A disease assay using a lower titer (105 c.f.u. ml−1) of P. syringae pv. tabaci was performed in all three Nicotiana species used for the HR assay (Figure 4a). We only observed cell death associated with disease in interactions involving the AvrPto proteins that did not cause a HR. Consistent with the observations from the HR assay, AvrPto containing either 2xA or ΔC18 was not recognized by N. sylvestris or N. tabacum, leading to the development of disease symptoms, whereas the I96A substitution in AvrPto allowed disease formation in N. tomentosa.

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Figure 4.  The recognition of the phosphorylated-Ser at position 147 and 149 by Rpa shows quantitative effects and is independent from the CD loop structure. (a) Disease assays in Nicotiana sylvestris‘TW136’, Nicotiana tabacum‘W38’, or Nicotiana tomentosa‘TW141’ using Pseudomonas syringae pv. tabaci delivering the AvrPto proteins. Photographs of disease assays using a low bacterial inoculum [105 colony-forming units (c.f.u.) ml−1] were taken at 7 days post-inoculation (dpi). Disease-associated cell death indicates lack of recognition. (b) Bacterial population assays in N. sylvestris‘TW136’ at 2 dpi. Nicotiana sylvestris leaves were syringe-infiltrated with P. syringae pv. tabaci delivering the AvrPto variants at 105 c.f.u. ml−1. Data are presented as c.f.u. cm−2 of leaf tissue. Letters represent groupings of statistical significance based on analysis of variance and comparisons for all pairs using Tukey–Kramer honestly significant difference (HSD;  0.05). Error bars indicate ± SE (= 3).

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To further assess the effects of CTD phosphorylation on recognition by tobacco we measured bacterial populations in N. sylvestris leaves inoculated with the P. syringae pv. tabaci strains delivering AvrPto or the variants (Figure 4b). The phosphomimic protein, AvrPto(S147D/S149D), caused inhibition of bacterial growth to the same extent as wild-type AvrPto and AvrPto(I96A). Interestingly, there was a quantitative effect associated with individual substitutions at the S147 and S149 residues. Other alterations affecting the CTD abolished recognition by N. sylvestris. Together, these observations suggest that the phosphorylation status of the CTD, and not simply a structural feature (Anderson et al., 2006), is monitored by N. sylvestris and N. tabacum. We therefore now refer to the putative R protein in N. sylvestris and N. tabacum as Rpa (Resistance to phosphorylated AvrPto).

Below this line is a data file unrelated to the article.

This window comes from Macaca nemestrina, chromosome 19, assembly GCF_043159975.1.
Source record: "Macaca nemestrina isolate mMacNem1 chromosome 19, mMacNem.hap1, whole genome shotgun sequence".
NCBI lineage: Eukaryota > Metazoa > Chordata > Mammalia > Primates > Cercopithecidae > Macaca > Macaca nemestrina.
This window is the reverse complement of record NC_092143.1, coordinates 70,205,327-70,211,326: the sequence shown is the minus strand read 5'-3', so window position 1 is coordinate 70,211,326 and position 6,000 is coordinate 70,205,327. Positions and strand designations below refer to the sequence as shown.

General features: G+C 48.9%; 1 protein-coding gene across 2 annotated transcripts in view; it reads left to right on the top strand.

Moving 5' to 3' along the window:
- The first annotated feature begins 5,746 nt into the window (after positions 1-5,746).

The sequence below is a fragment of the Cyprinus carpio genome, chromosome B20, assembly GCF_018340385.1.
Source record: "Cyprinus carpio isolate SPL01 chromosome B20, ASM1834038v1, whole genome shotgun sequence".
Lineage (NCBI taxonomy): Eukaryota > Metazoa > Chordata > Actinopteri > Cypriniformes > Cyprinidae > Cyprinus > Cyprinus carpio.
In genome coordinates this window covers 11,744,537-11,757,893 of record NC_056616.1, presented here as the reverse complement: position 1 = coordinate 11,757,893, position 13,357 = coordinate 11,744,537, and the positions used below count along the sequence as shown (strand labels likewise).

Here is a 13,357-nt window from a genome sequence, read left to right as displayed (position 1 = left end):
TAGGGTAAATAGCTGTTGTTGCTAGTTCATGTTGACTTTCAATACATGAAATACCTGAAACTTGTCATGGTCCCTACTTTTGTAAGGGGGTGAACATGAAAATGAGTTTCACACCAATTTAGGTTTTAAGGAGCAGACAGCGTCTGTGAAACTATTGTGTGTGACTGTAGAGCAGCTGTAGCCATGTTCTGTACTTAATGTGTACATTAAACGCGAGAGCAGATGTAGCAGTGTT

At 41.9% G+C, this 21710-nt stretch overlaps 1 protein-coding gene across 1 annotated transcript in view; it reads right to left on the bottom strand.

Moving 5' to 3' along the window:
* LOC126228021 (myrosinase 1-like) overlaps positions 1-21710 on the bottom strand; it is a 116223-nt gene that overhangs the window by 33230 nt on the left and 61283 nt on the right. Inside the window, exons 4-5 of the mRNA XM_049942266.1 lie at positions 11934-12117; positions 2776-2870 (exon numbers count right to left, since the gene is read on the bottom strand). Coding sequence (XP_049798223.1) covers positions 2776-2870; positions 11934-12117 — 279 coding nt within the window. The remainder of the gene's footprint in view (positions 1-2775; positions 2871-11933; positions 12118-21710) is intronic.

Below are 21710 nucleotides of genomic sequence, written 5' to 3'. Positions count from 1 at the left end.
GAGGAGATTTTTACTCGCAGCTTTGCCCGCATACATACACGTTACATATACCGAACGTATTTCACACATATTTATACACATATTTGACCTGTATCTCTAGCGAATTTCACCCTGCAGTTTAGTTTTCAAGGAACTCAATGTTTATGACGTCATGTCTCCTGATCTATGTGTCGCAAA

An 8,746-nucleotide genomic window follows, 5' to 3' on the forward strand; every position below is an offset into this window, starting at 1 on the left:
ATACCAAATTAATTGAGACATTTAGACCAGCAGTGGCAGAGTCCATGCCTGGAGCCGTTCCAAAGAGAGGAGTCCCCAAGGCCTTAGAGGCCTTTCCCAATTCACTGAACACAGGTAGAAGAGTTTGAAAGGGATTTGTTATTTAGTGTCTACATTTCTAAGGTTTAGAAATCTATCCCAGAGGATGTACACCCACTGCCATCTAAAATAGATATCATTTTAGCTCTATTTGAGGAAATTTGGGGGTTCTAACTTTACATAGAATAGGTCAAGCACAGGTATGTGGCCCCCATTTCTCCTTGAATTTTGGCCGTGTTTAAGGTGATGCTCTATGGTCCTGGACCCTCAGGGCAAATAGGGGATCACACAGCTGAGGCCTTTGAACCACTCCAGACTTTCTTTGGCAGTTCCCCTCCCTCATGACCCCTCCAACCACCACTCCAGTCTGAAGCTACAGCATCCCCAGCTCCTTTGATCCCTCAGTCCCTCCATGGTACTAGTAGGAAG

Rpa is conserved in several tobacco species but is not present in tomato species

We next investigated how widespread Rpa recognition specificity is among wild relatives of tobacco (Table 1). We found that Rpa is present in multiple accessions of both N. tabacum and N. sylvestris. Two tested accessions of the other presumed progenitor of tobacco, N. tomentosa, did not recognize the CTD but rather, like tomato, recognized the CD loop. Therefore, tobacco appears to have retained the Rpa specificity from N. sylvestris but not the Pto-like specificity of N. tomentosa. Two other diploid tobacco species, Nicotiana langsdorfii and Nicotiana rustica, also express an Rpa specificity, suggesting that this recognition mechanism arose before Nicotiana speciation. Diverse wild relatives of tomato were also tested, and none of them were found to recognize the CTD (Table S1).

Table 1.   Recognition of the C-terminal domain of AvrPto by wild species of tobacco using a disease assay. Leaves of each wild species were inoculated with Pseudomonas syringae pv. tabaci strains delivering empty vector, AvrPto, AvrPto(I96A), or AvrPto(2xA-S147A/S149A) (105 colony-forming units ml−1) and the host response was recorded 5 days after inoculation.
SpeciesAccessionsEmpty vectorAvrPtoAvrPto (I96A)AvrPto (2xA)